With vaccine rollouts gaining traction and stability, business travel is returning — albeit in a markedly different landscape than before.
Following research in across more than 15 countries monitoring global political crises, security developments, and travel news daily, Adam Schrader, director of operations at travel risk intelligence company, Riskline highlights challenges and trends set to shape the rest of 2021.
1. ‘Code red’ climate change
With wildfires raging across countries including Greece, Turkey, Spain and the US, extreme weather events and their resulting impact are becoming more common. Add to this the recent damning report by the UN's Intergovernmental Panel on Climate Change (IPCC) warning of a ‘code red for humanity’ and climate change is now a threat no one can ignore.
Environmental changes have resulted in extreme weather events such as tropical and winter storms, wildfires and monsoon rainfall. These will grow to be more severe and emergency services, with resources stretched thin due to the pandemic, may struggle to respond.
The upcoming Amazon dry season poses a risk of wildfires, exacerbated by a lack of efforts to combat deforestation. India, Bangladesh, Vietnam, Thailand, Philippines, China and Pakistan may also witness extreme weather during the cyclone and monsoon seasons running until November.
Business managers will need to closely monitor traveller destinations and be prepared to adapt to last minute changes. Above all, ongoing communication with travellers before, during and after their trip remains essential.
2. Identifying comfort levels
While many employees will welcome the return of business travel, some will feel apprehensive. The responsibility lies with the travel manager to review any policy rules or guidelines which can be improved to support employees’ health and wellbeing. A recent report states that 85% of travel decision-makers believe that their organisation is responsible for the safety and well-being of an employee travelling for work.
Empathy will be key here as every individual will have had different experiences during the pandemic and travel managers can expect varying levels of anxiety, interaction, and comfort with returning to business travel. As part of a company's Duty of Care towards its employees, consultation and consideration will be key to ensure each person’s situation is treated on its own individual merits.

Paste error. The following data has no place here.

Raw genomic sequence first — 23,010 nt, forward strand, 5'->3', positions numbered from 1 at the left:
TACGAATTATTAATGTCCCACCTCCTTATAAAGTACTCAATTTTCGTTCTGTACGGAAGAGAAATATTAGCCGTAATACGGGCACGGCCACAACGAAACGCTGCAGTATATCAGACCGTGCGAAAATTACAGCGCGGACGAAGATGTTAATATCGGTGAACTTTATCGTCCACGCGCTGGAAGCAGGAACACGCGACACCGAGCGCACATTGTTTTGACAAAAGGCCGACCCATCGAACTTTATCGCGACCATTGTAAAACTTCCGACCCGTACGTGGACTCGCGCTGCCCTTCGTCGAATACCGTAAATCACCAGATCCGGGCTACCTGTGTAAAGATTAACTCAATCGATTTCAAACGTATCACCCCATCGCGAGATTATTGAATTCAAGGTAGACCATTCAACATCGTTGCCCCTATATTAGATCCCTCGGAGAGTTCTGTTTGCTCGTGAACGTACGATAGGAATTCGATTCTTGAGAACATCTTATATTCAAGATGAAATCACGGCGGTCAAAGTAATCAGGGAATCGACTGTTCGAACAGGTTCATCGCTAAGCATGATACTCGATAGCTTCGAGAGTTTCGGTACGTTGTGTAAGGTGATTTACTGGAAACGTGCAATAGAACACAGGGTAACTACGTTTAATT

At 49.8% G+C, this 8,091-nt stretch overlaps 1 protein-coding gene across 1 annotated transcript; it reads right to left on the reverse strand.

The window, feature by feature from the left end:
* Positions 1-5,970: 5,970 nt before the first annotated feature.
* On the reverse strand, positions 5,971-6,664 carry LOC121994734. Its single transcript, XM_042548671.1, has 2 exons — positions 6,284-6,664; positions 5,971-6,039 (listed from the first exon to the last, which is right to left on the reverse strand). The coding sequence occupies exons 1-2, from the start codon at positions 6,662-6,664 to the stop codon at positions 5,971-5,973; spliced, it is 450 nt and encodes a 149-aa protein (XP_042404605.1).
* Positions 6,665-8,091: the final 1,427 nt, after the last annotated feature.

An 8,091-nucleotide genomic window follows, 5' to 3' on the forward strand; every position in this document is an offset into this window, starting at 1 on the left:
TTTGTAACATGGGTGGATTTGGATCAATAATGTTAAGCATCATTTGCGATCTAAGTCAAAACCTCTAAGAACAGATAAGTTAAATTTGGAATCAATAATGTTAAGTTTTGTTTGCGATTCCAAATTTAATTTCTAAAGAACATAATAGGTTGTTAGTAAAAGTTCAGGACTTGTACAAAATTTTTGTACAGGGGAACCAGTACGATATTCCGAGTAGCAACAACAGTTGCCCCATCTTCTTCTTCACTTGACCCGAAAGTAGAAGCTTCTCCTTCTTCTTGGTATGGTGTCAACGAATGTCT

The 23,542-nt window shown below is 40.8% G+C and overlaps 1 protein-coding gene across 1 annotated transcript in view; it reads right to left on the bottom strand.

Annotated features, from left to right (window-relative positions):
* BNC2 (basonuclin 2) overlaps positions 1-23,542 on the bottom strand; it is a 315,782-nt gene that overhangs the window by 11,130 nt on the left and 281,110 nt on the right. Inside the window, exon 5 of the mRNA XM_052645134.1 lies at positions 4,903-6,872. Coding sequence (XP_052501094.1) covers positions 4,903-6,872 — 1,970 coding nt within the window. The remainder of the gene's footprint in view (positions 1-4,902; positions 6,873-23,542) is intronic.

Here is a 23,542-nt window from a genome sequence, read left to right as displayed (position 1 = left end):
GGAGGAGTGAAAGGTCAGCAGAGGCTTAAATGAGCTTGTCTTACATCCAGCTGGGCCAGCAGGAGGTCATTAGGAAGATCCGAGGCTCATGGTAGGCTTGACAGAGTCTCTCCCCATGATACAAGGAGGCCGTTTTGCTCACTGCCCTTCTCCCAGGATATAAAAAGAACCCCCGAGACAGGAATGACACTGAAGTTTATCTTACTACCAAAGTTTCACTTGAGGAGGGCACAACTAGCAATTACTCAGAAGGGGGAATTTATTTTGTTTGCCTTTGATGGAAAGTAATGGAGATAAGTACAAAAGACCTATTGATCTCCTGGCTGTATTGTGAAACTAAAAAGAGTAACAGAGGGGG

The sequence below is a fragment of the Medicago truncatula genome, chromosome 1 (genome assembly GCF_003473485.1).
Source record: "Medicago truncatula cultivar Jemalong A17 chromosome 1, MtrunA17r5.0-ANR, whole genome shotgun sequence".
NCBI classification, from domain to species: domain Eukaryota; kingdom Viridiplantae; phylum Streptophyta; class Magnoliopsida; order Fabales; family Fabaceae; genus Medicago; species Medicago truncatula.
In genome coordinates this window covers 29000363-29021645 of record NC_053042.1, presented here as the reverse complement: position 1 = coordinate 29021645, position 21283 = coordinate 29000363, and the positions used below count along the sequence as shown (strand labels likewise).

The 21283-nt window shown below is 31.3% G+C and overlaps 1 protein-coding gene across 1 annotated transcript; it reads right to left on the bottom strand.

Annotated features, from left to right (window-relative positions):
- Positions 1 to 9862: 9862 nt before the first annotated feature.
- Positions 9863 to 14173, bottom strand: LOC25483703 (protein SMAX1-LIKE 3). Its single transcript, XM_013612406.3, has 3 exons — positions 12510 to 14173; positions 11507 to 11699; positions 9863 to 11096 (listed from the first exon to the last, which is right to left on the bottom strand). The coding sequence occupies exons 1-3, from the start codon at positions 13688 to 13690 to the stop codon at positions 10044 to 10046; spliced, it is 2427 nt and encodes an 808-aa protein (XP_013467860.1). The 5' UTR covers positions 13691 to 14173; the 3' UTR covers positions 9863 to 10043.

3. Rise of the purposeful travel movement
As business travel starts to return, many individuals and the businesses they work for face a new question: how can travel be transformed to reduce the environmental impact?
Many are keen ensure that a return to “business as usual” doesn’t come with a surge in emissions and skyrocketing company carbon footprints. Here’s where purposeful travel comes in. Where there are multiple travel options available — plane, train, boat or car — will travellers now opt for the slower journey, for the road less travelled?
There are many reasons driving the move towards purposeful travel, sustainability and environmental protection being primary. The rise in electric and hybrid vehicles means a car journey doesn’t necessarily have the gas-guzzling negative impact it used to. Also, a growing awareness of the delicate ecosystem we’re all part of means high-speed trains are now more attractive for a host of reasons beyond comfort and convenience. Switching from air to rail could deliver a whopping 90% reduction in emissions for an individual trip. France is leading by example as one of multiple European countries to recently ban short flights that can be replaced by a train trip. Some major organisations, like the BBC, also ask employees to take the train instead of short flights for business travel.
Some business travellers are looking beyond the inbound journey to the destination itself with a desire to immerse themselves more deeply in the local community. Travel managers should look at the opportunities offered by a destination to learn about its cultural traditions, its indigenous people, its native habitats and wildlife, its urban and natural spaces.
4. Rise in violent crime in developing countries
The coronavirus pandemic has caused a global rise in civil unrest and political insecurity, according to the Global Peace Index. In 2020, the world witnessed almost 15,000 violent protests and riots. Among those, more than 5,000 were pandemic-related and were recorded between January 2020 and April 2021.
An increase in crimes, such as carjacking and burglary, is expected in developing and semi-developed countries, whose governments are unable to provide adequate financial aid and other forms of relief amid the economic downturn triggered by the Covid-19 pandemic. A report by Oxfam International estimates that it could take more than a decade for the world’s poorest to recover from the economic fallout of the pandemic.
Incidents of violent crime will likely increase in countries that already experience high crime rates, such as Venezuela and South Africa. A rise in opportunistic crime, such as looting and muggings, may occur in countries such as Egypt, where organised groups do not normally operate.
Adam Schrader is director of operations at travel risk intelligence company, Riskline.